By Jonathan Spyer
In recent weeks, a number of prominent Fatah figures have suggested that their movement might abandon its commitment to a “two-state solution” to the Israeli-Palestinian conflict, and return to the pre-1988 demand for Israel’s replacement by a single state in the area between the Jordan and the Mediterranean.
They claim that Israeli policy in the West Bank is forcing them to reconsider their commitment to partition. In fact, though, what used to be known as the “democratic, secular state” and is now called the “one-state solution”, has been the end-goal of modern Palestinian nationalism for the greater part of its history. Its re-emergence into prominence should come as no surprise. It is the natural product of Palestinian nationalism’s characterisation of the conflict.
The one-state solution is depicted by its adherents as a non-ethnic, non-nationalist alternative to the ethnic nationalism represented by Israel. Israel, according to Virginia Tilly, a prominent Western supporter of the one-state idea, rests “on the discredited idea, on which political Zionism stakes all its moral authority, that any ethnic group can legitimately claim permanent formal dominion over a territorial state.”
This formulation is dishonest. Ahmed Qurei and Sari Nusseibeh, two of the prominent Palestinians with apparently growing sympathy for the one-state idea, are also members of an overtly nationalist movement emerging from a distinctive Arab and Muslim cultural context.
The Palestinian Authority (PA) in its constitution describes the Palestinian people in ethnic and religious terms, as “part of the Arab and Islamic nations.” This document declares Islam as the official religion of the Palestinian state, and cites Islamic Sharia law as a “major source for legislation.” Thus, whatever argument the one-staters have with Israel, it isn’t based on a principled objection to ethnic nationalism. But then, why is this claim of the “non-national”, civil rights nature of the one-state demand being made?
The reasons for the conceptual lack of clarity at the root of the one-state idea are both pragmatic and conceptual. Pragmatically – an open, public commitment to the denial of the other side’s national rights would be counterproductive. It would upset the Europeans and Americans, who largely foot the bill for the Palestinian national project.
It is apparently hoped, however, that rebranding Fatah-style Palestinian nationalism using the language of the US civil rights movement of 50 years ago might cause at least some observers not to notice that the one-state solution coincidentally involves the disappearance of a legally constituted Jewish state, and the consequent termination of the right of self-determination of Israeli Jews. In other words, despite its non-ethnic, non-nationalist basis, the one-state solution also includes the full realisation of the program of Palestinian nationalism.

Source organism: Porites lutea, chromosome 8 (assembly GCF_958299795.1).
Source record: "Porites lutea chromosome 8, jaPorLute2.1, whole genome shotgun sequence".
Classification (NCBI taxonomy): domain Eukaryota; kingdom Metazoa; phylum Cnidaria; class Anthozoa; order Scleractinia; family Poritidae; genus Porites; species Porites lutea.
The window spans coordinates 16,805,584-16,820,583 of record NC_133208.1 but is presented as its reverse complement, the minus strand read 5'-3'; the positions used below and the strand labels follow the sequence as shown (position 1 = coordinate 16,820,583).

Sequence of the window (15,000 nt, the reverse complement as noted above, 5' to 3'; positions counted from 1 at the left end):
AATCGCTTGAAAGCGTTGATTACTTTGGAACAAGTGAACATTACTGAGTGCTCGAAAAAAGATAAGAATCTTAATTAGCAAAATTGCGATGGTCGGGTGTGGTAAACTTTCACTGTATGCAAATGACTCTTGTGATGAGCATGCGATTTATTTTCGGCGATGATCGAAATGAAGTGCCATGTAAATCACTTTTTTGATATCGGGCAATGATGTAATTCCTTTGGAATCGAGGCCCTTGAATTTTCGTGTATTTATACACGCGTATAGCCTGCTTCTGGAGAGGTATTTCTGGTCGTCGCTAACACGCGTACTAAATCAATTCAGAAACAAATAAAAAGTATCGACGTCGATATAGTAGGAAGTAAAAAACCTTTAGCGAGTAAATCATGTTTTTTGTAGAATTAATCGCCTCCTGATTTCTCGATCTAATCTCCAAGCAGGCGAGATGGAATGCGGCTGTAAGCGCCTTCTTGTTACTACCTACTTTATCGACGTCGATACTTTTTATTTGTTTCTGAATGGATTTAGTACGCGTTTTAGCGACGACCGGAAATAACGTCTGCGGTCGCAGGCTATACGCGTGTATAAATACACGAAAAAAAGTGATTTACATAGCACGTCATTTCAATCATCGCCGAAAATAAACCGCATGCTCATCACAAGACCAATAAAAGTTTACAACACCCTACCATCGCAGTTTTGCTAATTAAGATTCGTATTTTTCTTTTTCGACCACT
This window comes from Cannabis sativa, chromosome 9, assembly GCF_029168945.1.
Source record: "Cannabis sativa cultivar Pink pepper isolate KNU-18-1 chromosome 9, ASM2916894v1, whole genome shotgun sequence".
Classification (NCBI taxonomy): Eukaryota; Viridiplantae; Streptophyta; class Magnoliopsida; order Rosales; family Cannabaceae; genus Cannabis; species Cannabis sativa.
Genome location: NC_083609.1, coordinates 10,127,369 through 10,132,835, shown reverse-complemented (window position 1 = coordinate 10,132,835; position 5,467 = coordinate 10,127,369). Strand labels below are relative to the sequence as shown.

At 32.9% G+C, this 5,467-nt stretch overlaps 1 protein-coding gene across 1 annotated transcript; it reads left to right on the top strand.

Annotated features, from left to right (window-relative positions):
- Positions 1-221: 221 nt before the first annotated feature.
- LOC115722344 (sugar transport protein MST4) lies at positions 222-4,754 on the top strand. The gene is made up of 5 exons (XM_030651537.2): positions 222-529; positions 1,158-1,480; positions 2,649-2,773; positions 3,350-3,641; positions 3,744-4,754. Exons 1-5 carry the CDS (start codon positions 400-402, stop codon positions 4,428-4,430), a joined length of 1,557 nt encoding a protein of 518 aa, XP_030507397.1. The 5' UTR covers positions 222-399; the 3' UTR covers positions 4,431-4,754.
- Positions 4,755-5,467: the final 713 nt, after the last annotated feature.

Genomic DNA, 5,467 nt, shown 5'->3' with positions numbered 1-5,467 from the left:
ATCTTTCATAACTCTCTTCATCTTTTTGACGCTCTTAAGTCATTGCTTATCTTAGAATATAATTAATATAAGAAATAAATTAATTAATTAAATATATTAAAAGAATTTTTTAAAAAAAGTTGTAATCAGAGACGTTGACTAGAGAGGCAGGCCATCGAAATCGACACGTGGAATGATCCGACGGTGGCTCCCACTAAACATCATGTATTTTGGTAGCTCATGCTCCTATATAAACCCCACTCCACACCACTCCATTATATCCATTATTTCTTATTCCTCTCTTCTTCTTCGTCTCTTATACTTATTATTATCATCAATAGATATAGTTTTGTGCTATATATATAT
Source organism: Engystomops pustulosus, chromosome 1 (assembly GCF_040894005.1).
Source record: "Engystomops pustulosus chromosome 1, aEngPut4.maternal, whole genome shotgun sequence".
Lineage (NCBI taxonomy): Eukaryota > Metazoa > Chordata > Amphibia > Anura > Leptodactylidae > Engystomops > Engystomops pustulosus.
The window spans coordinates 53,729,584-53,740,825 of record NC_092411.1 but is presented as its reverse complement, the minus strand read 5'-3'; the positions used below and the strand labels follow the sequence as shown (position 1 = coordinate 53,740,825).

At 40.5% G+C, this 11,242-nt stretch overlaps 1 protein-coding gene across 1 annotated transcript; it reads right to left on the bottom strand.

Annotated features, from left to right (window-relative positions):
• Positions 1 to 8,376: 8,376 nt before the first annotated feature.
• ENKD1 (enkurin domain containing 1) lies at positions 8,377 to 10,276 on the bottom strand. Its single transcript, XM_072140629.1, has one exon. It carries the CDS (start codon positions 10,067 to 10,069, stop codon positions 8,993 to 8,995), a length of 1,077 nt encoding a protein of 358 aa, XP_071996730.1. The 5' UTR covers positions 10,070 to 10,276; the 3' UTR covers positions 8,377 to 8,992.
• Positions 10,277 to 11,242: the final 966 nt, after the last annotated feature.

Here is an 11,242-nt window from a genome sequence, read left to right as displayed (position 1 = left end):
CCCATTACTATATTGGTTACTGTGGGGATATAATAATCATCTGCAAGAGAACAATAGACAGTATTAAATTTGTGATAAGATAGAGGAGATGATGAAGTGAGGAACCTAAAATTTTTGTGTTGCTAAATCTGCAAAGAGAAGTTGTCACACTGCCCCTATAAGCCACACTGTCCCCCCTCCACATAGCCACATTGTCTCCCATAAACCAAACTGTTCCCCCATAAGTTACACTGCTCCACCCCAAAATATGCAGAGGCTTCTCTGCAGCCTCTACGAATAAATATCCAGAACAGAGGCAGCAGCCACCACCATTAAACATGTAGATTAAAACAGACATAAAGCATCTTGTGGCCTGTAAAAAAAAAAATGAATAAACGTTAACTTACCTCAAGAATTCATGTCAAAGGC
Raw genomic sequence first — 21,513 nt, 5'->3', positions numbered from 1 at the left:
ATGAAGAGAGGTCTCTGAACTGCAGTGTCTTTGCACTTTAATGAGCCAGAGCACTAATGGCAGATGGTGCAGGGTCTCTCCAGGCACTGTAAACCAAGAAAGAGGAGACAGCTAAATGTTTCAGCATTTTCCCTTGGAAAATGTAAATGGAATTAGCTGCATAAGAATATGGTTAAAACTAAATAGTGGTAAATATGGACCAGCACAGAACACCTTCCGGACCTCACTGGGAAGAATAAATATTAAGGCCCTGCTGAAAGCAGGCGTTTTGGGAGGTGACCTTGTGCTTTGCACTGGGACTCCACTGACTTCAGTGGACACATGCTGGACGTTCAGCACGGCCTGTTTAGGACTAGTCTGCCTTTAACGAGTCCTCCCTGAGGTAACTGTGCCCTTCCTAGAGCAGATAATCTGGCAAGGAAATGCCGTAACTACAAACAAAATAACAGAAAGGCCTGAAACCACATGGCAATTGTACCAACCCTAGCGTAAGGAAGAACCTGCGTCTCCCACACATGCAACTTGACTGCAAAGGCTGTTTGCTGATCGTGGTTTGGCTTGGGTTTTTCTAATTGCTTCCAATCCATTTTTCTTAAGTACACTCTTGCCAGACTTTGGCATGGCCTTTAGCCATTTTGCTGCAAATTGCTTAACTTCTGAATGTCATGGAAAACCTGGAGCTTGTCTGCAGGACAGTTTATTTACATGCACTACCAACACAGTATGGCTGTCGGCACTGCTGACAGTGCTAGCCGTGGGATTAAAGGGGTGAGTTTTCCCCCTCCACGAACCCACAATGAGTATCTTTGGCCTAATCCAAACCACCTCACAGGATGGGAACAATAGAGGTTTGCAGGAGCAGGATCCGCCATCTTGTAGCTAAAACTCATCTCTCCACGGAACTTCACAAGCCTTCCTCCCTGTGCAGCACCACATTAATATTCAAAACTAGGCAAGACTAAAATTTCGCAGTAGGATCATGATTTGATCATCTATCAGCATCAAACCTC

This attempt at obfuscation is fairly ludicrous. On the conceptual level, however, the current revival of this idea is of greater interest. It shows the extent to which mainstream Palestinian nationalism continues to see the conflict with Israel as one between a project of colonisation and a liberation movement.
Despite the short period of ostensible commitment to partition in the 1990s, Palestinian nationalism did not undergo any revolution in thought, toward reformulating the conflict as one between rival national groupings that each possess a basic legitimacy. This, of course, was the formulation of its supposed partners on the Israeli left.
But this idea found and finds no echo among the Palestinians. Fatah remains convinced that the conflict is one between a usurping, colonial entity and an indigenous resistance movement. This explains the ease with which plans involving the disappearance of the Israeli Jewish collectivity can be dreamed up. The Rhodesians in southern Africa, the pieds noirs in Algeria – all of them disappeared. So why should their local equivalents imagine their fate to be any different? In this interpretation, the denial of the national rights of Israeli Jews by turning them into a minority in an Arab and Muslim state is no denial at all, because belonging to a historically illegitimate collectivity does not confer rights. The trouble is, of course, that Israeli Jews are neither Rhodesians nor pieds noirs. They therefore decline to play the role allotted them in the thinking of Fatah.
Should Fatah actually elect to return to its old militant stance of 40 years ago, it will be transformed into a less religious and less serious imitation of its Islamist rivals. The most likely prognosis, though, is that this will not happen. In real life, Fatah leaders fear Hamas more than they fear Israel, and in any case they are deeply embedded in a type of patron-client relationship with the West. Thus, the period ahead will witness a tide of verbiage, vague threats and accusation, readily recycled by Fatah’s friends in Western academia and the media.
Fatah turned down chances at partition, ultimately because its leadership never fully freed itself from the conceptual straitjacket of the one-state solution. The movement is now threatening to retreat further back down the road it travelled in the 1990s, to the point at which its journey began in the late 1960s. The wearying spectacle of a rejectionist nationalism trying to dress itself up as Martin Luther King, Jr., is the latest strange product of the Middle East’s unique blend of tragedy and farce.
Dr. Jonathan Spyer is a senior research fellow at the Global Research in International Affairs Centre, Interdisciplinary Centre, Herzliya. © Haaretz, reprinted by permission, all rights reserved.